THIS ARTICLE/PRESS RELEASE IS PAID FOR AND PRESENTED BY the Norwegian University of Life Sciences (NMBU) - read more
The secret lives of tropical mammals revealed by millions of wildlife photos
A vast network of wildlife cameras and 2.3 million photos reveal when tropical mammals are active and why.
How animals spend their day; eating, sleeping, and moving, and when they do it, varies between species.The mechanisms behind these patterns are poorly understood.
Knowing when and why different animals in a community are active is fundamental for conservation.
On the one hand the active period is when animals perform their ecological role. One the other hand, that is also the time when they are often exposed to risks, like hunting, and conflicts with humans and their activities.
Sifting through 2.3 million camera-trap photos of tropical mammals, an international team of researchers have found remarkable consistent patterns of daily activity across continents.
Dictated by size and diet
“The main determining factors of daily activity were body size and diet,” PhD candidate at the Norwegian University of Life Sciences and lead author of the study, Andrea F. Vallejo-Vargas says.
Large carnivores and omnivores – animals that eat both meat and plants - are more likely to be active during the day than smaller species with the same diets.
By contrast, larger herbivores - plant eaters, were more likely nocturnal than smaller herbivores.
“We suppose that there is a link between body size and so-called thermoregulation constraints,” she says.
This means that the larger the body, the more energy is required to maintain optimal body temperature in a warm climate. It is probably more favourable for the larger herbivores to be active at night to save energy.
Insectivores were the one exception where the pattern differed across continents: larger species were more likely to be active in the day in the Americas while the reverse was true in Africa and Asia.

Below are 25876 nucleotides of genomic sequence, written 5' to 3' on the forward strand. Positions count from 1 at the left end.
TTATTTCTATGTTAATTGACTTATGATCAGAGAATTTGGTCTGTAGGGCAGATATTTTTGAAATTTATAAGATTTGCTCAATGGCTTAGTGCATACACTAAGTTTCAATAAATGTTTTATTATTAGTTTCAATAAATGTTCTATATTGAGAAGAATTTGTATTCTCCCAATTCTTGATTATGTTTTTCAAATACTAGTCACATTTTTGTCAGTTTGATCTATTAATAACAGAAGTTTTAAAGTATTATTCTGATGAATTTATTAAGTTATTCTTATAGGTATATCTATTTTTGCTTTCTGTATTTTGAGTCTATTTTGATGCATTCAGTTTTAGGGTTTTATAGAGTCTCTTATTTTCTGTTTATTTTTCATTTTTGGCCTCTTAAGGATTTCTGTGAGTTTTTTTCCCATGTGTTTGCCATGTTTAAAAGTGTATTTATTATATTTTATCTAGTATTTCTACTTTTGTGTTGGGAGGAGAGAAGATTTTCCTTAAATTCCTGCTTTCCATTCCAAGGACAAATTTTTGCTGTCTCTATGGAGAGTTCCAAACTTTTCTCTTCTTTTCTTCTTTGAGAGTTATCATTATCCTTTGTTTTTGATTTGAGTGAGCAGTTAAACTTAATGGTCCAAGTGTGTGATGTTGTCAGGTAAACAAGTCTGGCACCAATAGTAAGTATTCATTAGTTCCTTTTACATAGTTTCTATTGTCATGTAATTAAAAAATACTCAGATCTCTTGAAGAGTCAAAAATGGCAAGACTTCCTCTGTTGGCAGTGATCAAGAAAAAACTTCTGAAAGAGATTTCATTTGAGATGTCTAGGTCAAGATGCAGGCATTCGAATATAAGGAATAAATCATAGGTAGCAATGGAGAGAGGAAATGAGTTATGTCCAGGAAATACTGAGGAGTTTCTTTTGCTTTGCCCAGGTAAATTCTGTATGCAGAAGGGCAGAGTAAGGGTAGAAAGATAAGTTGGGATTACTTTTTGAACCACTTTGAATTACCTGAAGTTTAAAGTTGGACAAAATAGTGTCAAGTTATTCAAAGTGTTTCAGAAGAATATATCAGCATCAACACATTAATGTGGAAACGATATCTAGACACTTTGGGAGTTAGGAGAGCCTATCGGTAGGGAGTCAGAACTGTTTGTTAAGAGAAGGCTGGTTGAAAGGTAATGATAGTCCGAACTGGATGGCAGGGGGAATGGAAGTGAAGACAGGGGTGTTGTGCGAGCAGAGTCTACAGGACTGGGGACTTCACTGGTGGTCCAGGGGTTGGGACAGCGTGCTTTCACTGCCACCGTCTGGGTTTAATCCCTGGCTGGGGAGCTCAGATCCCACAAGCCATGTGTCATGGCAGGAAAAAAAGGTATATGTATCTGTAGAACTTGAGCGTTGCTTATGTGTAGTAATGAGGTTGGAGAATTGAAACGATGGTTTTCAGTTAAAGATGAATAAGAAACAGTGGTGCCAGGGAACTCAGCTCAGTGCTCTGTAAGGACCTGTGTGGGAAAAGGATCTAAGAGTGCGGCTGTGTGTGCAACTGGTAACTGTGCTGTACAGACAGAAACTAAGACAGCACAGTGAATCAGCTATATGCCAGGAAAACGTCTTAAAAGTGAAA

Carnivores follow their prey
While herbivores were affected by temperature; carnivores, and particular top-predators, have activity patterns that match their prey.
“We saw a considerable overlap of activity of top-predators to that of the herbivores they eat," Vallejo-Vargas says.
Similarly, small prey species were found to try to avoid the top-predators.
These behavioural patterns have cascading impacts further down in the food chain, affecting other species.
“For instance, we do not know whether the disappearance of top-predators in some protected areas affect the behaviour of prey, or whether the decreased abundance of prey affect the activity of predators and the possible cascading effects on the ecosystem,” she says.
Vast network of cameras across the globe
The researchers’ data stem from three tropical biogeographic regions, Neotropics, Afrotropics, and Indo-Malayan tropics. Animals caught by the cameras comprised of 166 species, including various weasels, wild pig, gorilla, African buffalo, jaguar, and tiger.
Many of the captured species are endangered, and many of them we know very little about.
The photos are collected by the Tropical Ecology Assessment and Monitoring (TEAM) Network, a multi-year, multi-site (17 protected areas), and multi-region effort.